testchart.png.75ef1f8c98b3df2eddb429169de6391b.png

 

 

 

 

 

 

 

 

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Hi @hanshab & @dmstraker

Sorry hanshab but Dave is correct in his findings.

Your macro works well to increase saturation, as does your explanation to a point.

Affinity Photo does not have a proper Layer Fill mode, it has been requested Layer Opacity vs Fill.

The fill in the ƒx panel has the same effect as the layer opacity, the difference is it controls the opacity of an object's fill on the layer, rather than the entire layer. This allows effects to be applied to transparent objects such as text. If you use a colour fill layer the result will be the same if you adjust the fill in the ƒx panel or adjust the layer opacity.

The file below shows:

  1. The original
  2. Your macro with the ƒx fill set to 16 & 20%
  3. Your macro with the layer opacity matching the 16 & 20% and the ƒx fill set to 100% (2 & 3 are the same result)
  4. A method using 2 HSL adjustment layers with the Saturation & Luminosity modified then using the Color Dodge & Color Burn blend modes, this is the closest to using a proper layer fill in Photoshop. 

An explanation of this HSL method can be found here Layer Fill vs Opacity Changes were made in 1.7 that affects this but a bit of experimenting can still produce a better colour projection than using the ƒx panel fill mode.

1881395150_DodgeBurn.png.1aca19b57dd8533644b64f438d97ac5e.png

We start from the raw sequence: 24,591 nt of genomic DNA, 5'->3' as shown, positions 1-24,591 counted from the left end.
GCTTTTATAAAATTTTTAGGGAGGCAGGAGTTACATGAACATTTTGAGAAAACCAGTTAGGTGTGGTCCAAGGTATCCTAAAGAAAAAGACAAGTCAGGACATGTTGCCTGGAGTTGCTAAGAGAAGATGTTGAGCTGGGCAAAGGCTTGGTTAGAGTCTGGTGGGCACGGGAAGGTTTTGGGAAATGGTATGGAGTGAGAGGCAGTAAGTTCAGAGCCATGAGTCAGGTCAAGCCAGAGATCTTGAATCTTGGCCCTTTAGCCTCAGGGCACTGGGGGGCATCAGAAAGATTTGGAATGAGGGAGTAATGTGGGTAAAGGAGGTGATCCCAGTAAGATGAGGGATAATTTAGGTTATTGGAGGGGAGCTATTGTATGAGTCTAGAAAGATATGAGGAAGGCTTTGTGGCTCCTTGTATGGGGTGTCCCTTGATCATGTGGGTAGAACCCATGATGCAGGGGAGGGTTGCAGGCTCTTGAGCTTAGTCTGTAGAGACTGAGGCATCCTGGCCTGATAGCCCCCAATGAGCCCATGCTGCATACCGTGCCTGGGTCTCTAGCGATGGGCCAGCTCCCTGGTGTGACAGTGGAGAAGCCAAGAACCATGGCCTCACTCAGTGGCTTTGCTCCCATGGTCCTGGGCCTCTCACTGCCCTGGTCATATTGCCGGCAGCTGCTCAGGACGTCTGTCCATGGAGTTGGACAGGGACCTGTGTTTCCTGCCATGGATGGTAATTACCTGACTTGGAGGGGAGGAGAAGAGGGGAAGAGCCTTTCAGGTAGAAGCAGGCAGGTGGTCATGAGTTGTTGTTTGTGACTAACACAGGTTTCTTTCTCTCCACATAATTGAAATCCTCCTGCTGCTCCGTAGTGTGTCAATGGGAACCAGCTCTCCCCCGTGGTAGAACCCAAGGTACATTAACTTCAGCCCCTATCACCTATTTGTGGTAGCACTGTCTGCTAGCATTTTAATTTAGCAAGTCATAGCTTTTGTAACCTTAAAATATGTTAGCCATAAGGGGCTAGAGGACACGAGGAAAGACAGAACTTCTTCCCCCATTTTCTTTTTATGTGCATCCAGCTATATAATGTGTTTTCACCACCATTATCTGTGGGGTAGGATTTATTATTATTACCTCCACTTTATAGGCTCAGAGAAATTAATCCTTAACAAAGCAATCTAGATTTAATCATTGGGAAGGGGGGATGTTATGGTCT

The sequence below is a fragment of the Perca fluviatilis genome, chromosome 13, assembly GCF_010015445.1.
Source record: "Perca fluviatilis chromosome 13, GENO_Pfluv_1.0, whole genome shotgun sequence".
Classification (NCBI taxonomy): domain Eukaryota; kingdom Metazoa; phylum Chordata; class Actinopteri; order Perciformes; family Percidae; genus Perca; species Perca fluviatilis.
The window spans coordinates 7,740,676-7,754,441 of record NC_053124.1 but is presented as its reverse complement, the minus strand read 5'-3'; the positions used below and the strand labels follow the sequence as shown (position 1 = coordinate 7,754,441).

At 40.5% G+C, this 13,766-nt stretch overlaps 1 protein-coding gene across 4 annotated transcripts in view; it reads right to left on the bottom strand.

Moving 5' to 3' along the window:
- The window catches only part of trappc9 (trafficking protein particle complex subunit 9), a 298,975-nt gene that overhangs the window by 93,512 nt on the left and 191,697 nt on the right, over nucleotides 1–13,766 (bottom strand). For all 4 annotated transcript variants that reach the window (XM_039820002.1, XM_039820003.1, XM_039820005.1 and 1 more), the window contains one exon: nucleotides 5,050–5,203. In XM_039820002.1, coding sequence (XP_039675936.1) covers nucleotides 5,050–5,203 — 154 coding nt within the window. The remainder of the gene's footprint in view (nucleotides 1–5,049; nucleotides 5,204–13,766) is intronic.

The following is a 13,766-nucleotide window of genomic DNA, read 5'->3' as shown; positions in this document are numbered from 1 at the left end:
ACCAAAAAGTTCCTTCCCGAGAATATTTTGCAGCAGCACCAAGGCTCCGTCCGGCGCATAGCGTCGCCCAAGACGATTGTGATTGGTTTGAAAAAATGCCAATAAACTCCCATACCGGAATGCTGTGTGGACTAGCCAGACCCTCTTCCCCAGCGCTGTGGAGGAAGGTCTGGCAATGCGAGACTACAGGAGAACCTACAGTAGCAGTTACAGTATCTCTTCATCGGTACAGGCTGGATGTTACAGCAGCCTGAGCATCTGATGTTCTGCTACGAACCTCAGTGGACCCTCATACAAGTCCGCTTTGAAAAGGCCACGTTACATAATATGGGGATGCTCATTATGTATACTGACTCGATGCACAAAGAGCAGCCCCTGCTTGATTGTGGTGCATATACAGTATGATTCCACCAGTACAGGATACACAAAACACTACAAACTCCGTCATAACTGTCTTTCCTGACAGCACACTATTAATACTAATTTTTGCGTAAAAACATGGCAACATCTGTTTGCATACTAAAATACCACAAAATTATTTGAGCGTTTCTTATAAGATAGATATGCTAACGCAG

Colour Dodge & Colour Burn are the easiest of the special 8 blend modes to emulate (to a point) in Affinity Photo, Hard Mix is particularly difficult without a true Layer Fill.

 

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Variant  of this I use in L*a*b*

on a duplicate layer
1 Extract L * Clear A * and B *opponent  Rename the layer L Star mode Luminosity

2  Above I fill with any color with Food Fill Tool   [G] using  a modulation of the opacity on the color whell (To be adjusted later) begin with  50% for example
    the red color is a good option sensitive...Erase MODE;  for simulate Divide
3  Make a group, with 1,2,3
     Colour Dodge & Colour Burn or linear burn  or some time more easily linear light 3. 6 %

4  Above the layer 2 in Erase mode        you can use an alpha LAB or gray 16 bit Alpha curve (optional)

 Adjust by

modulating the transparency of the initial opacity
of the opacity of  erase mode ,  the opacity of the group and locally with the alpha curve